Bankruptcies Rise Fastest for Over-55 Group
Friday, April 27, 2007
Personal bankruptcy filings by people 55 and older are growing faster than those by any other age group, in part because of rising mortgage debt and medical expenses among seniors, a study published yesterday concludes.
Although the U.S. population as a whole is getting grayer as the baby boom generation ages, the percent of older people seeking to wipe out debt through bankruptcy is rising even faster, the study by two government researchers at the Administrative Office of the U.S. Courts shows. That office includes the U.S. bankruptcy court system.
"It's frightening," said Dallas Salisbury, president of the Employee Benefit Research Institute, a private nonprofit group that focuses on retirement and economic security issues. "This just underlines that an awful lot of older people not only haven't saved enough, but by going into bankruptcy, they are starting over at a point in life when it's harder than ever to save."
The government researchers compared personal bankruptcy records from 1994 with those in 2002. In that time span, personal filings doubled, to more than 1.5 million. The credit industry used that growth to persuade Congress to pass legislation in 2005 that makes it harder for individuals to wipe out debt through bankruptcy.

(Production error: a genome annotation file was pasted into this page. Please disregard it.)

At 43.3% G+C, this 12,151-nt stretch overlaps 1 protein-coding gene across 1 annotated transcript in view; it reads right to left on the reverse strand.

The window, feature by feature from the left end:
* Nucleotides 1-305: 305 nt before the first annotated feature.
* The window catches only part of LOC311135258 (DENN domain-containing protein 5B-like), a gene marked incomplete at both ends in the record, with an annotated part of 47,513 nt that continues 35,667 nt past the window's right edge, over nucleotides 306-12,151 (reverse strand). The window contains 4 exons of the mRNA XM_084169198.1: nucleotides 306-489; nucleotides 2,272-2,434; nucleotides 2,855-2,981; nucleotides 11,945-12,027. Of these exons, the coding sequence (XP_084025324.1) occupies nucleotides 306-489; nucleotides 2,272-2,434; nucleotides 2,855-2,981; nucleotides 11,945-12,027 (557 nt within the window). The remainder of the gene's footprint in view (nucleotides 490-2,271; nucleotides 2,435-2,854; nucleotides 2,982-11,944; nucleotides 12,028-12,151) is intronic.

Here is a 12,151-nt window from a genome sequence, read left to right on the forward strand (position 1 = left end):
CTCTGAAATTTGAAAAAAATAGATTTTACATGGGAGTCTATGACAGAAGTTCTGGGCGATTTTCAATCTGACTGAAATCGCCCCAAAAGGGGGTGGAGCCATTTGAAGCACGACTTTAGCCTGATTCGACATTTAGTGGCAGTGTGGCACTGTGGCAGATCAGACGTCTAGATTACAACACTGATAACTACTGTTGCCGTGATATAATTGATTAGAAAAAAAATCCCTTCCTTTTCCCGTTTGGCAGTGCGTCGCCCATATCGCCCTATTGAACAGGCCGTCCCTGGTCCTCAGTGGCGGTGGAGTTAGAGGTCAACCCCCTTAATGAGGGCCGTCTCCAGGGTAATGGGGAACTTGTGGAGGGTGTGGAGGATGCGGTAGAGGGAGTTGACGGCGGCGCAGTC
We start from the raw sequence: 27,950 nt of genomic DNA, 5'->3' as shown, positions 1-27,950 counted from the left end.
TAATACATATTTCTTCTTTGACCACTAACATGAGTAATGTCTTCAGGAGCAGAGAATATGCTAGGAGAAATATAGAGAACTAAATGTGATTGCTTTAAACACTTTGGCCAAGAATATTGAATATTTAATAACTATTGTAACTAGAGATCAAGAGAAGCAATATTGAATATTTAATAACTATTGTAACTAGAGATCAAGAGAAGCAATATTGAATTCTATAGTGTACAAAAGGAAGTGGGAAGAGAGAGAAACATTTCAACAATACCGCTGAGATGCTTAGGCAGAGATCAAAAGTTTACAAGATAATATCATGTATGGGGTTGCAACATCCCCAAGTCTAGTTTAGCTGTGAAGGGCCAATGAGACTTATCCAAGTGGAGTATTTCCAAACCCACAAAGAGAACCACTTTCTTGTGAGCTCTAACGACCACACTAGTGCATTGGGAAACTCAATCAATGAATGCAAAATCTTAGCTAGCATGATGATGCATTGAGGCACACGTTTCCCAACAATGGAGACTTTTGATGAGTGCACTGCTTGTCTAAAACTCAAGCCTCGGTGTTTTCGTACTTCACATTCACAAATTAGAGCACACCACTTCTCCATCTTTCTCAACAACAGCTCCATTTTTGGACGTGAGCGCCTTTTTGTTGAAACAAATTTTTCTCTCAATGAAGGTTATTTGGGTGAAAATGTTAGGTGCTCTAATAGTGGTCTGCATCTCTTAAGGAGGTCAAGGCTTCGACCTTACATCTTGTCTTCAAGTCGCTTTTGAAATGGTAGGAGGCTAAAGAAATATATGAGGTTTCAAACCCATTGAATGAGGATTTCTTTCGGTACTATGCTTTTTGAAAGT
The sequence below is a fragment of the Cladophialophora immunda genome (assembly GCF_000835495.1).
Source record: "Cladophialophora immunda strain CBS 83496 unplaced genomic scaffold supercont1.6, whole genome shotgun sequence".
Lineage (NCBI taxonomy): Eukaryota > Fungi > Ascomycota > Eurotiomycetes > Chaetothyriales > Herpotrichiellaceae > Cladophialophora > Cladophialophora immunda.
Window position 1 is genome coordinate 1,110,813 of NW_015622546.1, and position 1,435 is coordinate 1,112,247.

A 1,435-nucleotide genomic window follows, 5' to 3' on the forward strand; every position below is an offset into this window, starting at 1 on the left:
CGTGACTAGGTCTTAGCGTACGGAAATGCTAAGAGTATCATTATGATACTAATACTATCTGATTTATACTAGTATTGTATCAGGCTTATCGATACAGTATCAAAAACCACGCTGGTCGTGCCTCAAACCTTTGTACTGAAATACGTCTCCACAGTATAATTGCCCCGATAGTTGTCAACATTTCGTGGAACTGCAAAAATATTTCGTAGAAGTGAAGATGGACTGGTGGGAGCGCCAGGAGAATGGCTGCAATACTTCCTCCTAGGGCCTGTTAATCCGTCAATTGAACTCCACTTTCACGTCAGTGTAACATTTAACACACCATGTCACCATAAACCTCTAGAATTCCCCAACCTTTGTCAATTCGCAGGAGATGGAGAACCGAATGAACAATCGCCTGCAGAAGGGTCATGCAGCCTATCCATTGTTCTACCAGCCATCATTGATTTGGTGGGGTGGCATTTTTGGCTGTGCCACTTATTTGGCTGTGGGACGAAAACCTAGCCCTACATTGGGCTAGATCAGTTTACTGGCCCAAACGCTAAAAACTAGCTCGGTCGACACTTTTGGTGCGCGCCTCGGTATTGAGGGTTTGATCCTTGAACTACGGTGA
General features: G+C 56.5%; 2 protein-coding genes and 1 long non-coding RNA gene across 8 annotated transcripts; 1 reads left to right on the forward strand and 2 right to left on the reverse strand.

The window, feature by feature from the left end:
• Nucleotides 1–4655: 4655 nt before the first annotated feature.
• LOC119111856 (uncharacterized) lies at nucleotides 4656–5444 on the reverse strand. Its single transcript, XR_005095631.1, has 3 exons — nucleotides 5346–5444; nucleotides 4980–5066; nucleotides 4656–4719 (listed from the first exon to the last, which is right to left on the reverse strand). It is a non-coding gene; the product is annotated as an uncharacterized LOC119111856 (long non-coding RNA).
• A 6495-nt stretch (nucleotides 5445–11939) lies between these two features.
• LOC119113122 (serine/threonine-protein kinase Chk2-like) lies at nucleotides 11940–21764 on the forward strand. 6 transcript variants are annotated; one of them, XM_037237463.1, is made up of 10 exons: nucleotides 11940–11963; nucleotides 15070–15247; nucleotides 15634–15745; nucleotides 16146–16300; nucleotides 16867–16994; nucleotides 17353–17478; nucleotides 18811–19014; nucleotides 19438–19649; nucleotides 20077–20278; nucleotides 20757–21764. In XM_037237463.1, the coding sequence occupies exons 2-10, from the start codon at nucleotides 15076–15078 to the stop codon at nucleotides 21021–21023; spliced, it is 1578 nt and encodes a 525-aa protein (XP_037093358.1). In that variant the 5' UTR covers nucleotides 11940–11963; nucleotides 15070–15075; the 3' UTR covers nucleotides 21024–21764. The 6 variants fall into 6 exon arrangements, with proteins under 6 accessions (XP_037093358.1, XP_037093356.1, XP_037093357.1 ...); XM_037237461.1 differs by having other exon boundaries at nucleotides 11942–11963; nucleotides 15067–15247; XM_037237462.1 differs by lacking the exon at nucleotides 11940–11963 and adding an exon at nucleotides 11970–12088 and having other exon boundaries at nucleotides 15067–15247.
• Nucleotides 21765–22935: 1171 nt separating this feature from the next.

The portion of the population aged 55 or older grew from 29.2 percent in 1994 to 30.1 percent by 2002, an increase of 3.1 percent, according to the U.S. Census Bureau. The study found the portion of this age group that filed for bankruptcy protection grew from 9.6 percent in 1994 to 14 percent in 2002 -- a 45.8 percent jump.
The findings come as other studies show older people increasingly rely on home-equity loans and credit cards to pay for medical expenses, and as financial experts worry that Americans don't save enough and are unfit financially for retirement.
"This confirms the notion that issues like health care are an important driver of bankruptcy," said David Certner, director of legislative policy for AARP. He said it supports his view that medical expenses weren't given sufficient consideration when the new bankruptcy law was passed.
Ed Yingling, head of the American Bankers Association, one of the main supporters of the new law, agreed rising medical costs are pushing people to run up credit-card debt. But he said that it is the health-care crisis -- not credit card debt -- that is responsible for pushing people under. He said the new bankruptcy law has the safeguards to give relief to those truly in need because of health or any other difficulty.
Travis Plunkett of the Consumer Federation said the credit card industry has to shoulder some of the responsibility because once the elderly ring up charges to pay for health care, their financial plight is amplified by what he called the unfair fees and interest rates charged to consumers.